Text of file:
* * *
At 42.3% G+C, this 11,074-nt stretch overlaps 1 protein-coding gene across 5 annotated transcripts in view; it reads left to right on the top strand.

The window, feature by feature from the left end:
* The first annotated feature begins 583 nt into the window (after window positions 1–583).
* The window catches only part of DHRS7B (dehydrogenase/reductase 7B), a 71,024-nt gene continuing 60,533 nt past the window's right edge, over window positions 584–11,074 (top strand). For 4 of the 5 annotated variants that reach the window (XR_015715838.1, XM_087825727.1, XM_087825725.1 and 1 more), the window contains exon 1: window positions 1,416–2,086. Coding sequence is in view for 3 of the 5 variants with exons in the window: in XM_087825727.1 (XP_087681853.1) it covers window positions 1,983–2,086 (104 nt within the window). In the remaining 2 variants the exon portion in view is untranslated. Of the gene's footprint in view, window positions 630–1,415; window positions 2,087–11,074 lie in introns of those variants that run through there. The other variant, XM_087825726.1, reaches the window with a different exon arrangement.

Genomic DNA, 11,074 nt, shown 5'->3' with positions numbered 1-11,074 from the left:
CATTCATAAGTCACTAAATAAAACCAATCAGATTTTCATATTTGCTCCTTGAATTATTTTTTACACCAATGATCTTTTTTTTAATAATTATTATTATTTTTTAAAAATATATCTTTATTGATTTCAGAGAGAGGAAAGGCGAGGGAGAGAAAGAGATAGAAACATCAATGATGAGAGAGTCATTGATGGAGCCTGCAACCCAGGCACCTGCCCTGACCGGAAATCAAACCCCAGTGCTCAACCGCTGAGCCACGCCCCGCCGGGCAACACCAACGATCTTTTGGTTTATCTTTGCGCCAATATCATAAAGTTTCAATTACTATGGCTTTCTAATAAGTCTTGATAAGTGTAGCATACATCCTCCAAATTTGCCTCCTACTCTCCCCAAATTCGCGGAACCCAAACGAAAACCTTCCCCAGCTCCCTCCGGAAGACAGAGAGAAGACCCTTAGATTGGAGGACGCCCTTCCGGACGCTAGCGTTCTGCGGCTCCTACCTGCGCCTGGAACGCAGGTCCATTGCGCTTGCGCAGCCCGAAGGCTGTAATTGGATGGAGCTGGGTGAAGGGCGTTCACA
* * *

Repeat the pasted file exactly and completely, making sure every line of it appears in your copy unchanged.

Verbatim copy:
At 42.3% G+C, this 11,074-nt stretch overlaps 1 protein-coding gene across 5 annotated transcripts in view; it reads left to right on the top strand.

The window, feature by feature from the left end:
* The first annotated feature begins 583 nt into the window (after window positions 1–583).
* The window catches only part of DHRS7B (dehydrogenase/reductase 7B), a 71,024-nt gene continuing 60,533 nt past the window's right edge, over window positions 584–11,074 (top strand). For 4 of the 5 annotated variants that reach the window (XR_015715838.1, XM_087825727.1, XM_087825725.1 and 1 more), the window contains exon 1: window positions 1,416–2,086. Coding sequence is in view for 3 of the 5 variants with exons in the window: in XM_087825727.1 (XP_087681853.1) it covers window positions 1,983–2,086 (104 nt within the window). In the remaining 2 variants the exon portion in view is untranslated. Of the gene's footprint in view, window positions 630–1,415; window positions 2,087–11,074 lie in introns of those variants that run through there. The other variant, XM_087825726.1, reaches the window with a different exon arrangement.

Genomic DNA, 11,074 nt, shown 5'->3' with positions numbered 1-11,074 from the left:
CATTCATAAGTCACTAAATAAAACCAATCAGATTTTCATATTTGCTCCTTGAATTATTTTTTACACCAATGATCTTTTTTTTAATAATTATTATTATTTTTTAAAAATATATCTTTATTGATTTCAGAGAGAGGAAAGGCGAGGGAGAGAAAGAGATAGAAACATCAATGATGAGAGAGTCATTGATGGAGCCTGCAACCCAGGCACCTGCCCTGACCGGAAATCAAACCCCAGTGCTCAACCGCTGAGCCACGCCCCGCCGGGCAACACCAACGATCTTTTGGTTTATCTTTGCGCCAATATCATAAAGTTTCAATTACTATGGCTTTCTAATAAGTCTTGATAAGTGTAGCATACATCCTCCAAATTTGCCTCCTACTCTCCCCAAATTCGCGGAACCCAAACGAAAACCTTCCCCAGCTCCCTCCGGAAGACAGAGAGAAGACCCTTAGATTGGAGGACGCCCTTCCGGACGCTAGCGTTCTGCGGCTCCTACCTGCGCCTGGAACGCAGGTCCATTGCGCTTGCGCAGCCCGAAGGCTGTAATTGGATGGAGCTGGGTGAAGGGCGTTCACA